Conformational dynamics of proteins can be interpreted as itinerant motions as the protein traverses from one state to another on a complex network in conformational space or, more generally, in state space. Here we present a scheme to extract a multiscale state space network (SSN) from a single-molecule time series. Analysis by this method enables us to lift degeneracy - different physical states having the same value for a measured observable - as much as possible. A state or node in the network is defined not by the value of the observable at each time but by a set of subsequences of the observable over time. The length of the subsequence can tell us the extent to which the memory of the system is able to predict the next state. As an illustration, we investigate the conformational fluctutation dynamics probed by single-molecule electron transfer (ET), detected on a photon-by-photon basis. We show that the topographical features of the SSNs depend on the time scale of observation; the longer the time scale, the simpler the underlying SSN becomes, leading to a transition of the dynamics from anomalous diffusion to normal Brownian diffusion.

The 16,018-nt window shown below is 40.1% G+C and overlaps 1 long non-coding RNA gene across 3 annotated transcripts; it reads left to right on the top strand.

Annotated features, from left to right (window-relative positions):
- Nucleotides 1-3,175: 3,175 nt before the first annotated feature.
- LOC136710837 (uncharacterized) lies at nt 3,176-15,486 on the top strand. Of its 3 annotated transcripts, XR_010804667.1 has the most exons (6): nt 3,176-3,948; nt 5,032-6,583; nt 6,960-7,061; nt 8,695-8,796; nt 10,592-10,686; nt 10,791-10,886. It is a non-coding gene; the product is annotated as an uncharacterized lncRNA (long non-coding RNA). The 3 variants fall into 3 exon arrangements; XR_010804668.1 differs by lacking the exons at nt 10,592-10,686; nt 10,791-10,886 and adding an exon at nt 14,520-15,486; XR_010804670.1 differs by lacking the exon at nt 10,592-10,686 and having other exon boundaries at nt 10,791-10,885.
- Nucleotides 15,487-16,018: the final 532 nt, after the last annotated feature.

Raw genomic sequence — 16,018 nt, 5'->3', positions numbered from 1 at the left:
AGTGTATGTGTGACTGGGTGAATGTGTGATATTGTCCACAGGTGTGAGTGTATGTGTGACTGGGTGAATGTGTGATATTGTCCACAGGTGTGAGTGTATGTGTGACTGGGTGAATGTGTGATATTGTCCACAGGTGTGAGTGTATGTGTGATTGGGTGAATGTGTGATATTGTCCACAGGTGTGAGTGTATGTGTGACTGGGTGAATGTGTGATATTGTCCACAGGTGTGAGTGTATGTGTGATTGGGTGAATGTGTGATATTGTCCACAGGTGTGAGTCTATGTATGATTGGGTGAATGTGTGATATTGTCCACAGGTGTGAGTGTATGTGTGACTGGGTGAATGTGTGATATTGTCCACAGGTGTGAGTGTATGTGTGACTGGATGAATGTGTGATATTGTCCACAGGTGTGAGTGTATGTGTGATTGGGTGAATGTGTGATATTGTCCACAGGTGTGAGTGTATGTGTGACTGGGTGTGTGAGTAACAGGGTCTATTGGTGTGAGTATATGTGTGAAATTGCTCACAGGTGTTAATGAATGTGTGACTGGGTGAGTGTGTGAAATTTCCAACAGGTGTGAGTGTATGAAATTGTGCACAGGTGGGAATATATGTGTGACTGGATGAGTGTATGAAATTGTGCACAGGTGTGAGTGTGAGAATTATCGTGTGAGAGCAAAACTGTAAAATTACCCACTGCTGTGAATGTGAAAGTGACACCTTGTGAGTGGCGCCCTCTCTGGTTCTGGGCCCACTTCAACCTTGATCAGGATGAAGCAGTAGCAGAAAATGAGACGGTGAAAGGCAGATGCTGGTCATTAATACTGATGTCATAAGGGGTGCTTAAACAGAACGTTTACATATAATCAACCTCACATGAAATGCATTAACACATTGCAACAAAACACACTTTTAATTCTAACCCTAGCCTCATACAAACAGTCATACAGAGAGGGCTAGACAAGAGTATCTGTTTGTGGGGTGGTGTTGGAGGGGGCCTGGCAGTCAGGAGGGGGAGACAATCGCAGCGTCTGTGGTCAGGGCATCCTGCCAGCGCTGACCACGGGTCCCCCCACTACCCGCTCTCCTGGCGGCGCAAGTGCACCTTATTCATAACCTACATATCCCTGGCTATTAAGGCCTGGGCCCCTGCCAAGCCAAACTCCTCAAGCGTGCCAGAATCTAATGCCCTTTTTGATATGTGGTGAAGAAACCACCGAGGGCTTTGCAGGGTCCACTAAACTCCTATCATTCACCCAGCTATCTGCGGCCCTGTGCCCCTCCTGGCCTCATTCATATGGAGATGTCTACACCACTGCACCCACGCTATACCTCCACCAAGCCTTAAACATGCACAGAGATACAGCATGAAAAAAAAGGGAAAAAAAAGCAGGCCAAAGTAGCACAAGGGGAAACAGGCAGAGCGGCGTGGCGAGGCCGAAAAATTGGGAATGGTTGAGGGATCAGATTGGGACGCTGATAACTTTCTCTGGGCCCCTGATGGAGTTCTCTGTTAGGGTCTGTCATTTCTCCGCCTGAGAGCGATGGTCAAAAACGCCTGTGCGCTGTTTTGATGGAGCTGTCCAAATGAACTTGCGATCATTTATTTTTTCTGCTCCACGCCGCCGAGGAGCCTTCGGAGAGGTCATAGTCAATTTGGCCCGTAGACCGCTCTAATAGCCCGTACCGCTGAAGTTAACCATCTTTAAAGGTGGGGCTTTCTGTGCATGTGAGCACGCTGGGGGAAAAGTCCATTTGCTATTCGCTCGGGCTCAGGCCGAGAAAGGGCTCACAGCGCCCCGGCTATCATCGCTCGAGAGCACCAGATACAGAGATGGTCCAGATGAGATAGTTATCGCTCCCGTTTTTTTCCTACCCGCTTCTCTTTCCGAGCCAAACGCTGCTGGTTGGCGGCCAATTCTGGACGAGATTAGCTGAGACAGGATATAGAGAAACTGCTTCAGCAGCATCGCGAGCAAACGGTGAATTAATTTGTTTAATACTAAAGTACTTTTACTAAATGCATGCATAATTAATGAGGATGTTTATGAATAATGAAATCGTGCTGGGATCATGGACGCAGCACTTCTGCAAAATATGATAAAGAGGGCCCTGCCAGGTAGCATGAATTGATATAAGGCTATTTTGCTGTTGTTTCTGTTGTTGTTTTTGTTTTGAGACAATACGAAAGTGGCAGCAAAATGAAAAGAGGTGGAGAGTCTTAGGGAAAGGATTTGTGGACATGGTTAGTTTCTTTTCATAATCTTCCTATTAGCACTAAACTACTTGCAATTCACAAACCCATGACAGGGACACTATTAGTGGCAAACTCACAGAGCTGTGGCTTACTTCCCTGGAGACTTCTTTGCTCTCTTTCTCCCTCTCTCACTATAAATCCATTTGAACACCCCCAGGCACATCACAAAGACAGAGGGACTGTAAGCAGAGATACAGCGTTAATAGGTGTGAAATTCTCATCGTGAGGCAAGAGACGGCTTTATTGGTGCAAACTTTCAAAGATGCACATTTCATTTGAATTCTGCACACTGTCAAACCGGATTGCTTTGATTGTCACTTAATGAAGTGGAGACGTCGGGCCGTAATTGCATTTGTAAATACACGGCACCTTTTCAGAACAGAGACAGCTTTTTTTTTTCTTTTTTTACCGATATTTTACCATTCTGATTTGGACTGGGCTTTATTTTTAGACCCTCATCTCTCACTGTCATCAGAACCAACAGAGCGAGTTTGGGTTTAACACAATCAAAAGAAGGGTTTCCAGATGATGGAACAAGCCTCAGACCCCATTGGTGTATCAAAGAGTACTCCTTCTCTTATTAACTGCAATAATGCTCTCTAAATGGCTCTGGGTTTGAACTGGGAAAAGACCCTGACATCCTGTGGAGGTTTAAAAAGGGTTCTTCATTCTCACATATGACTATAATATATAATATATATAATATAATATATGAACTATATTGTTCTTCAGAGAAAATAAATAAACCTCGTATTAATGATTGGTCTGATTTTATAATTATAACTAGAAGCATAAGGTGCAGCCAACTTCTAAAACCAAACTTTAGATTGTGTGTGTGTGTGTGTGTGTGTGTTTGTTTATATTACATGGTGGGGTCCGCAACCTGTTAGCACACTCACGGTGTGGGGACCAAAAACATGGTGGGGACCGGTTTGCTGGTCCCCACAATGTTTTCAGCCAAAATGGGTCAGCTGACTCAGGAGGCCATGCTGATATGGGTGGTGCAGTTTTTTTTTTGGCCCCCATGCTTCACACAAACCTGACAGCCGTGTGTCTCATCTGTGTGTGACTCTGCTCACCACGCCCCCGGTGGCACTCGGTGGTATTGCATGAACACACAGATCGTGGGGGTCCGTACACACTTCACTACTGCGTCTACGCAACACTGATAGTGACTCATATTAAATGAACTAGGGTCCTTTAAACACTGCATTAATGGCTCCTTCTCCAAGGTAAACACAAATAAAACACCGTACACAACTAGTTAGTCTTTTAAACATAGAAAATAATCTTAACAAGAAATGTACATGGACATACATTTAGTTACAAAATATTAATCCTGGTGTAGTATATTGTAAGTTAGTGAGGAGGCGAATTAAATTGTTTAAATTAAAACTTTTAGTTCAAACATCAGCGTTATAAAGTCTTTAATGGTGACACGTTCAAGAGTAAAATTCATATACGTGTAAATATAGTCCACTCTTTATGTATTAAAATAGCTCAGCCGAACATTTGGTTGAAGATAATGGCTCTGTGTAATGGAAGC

|Number of pages
|Proceedings of the National Academy of Sciences of the United States of America
|Published - Jan 15 2008
All Science Journal Classification (ASJC) codes
- Anomalous diffusion
- Single-molecule experiment
- Time series analysis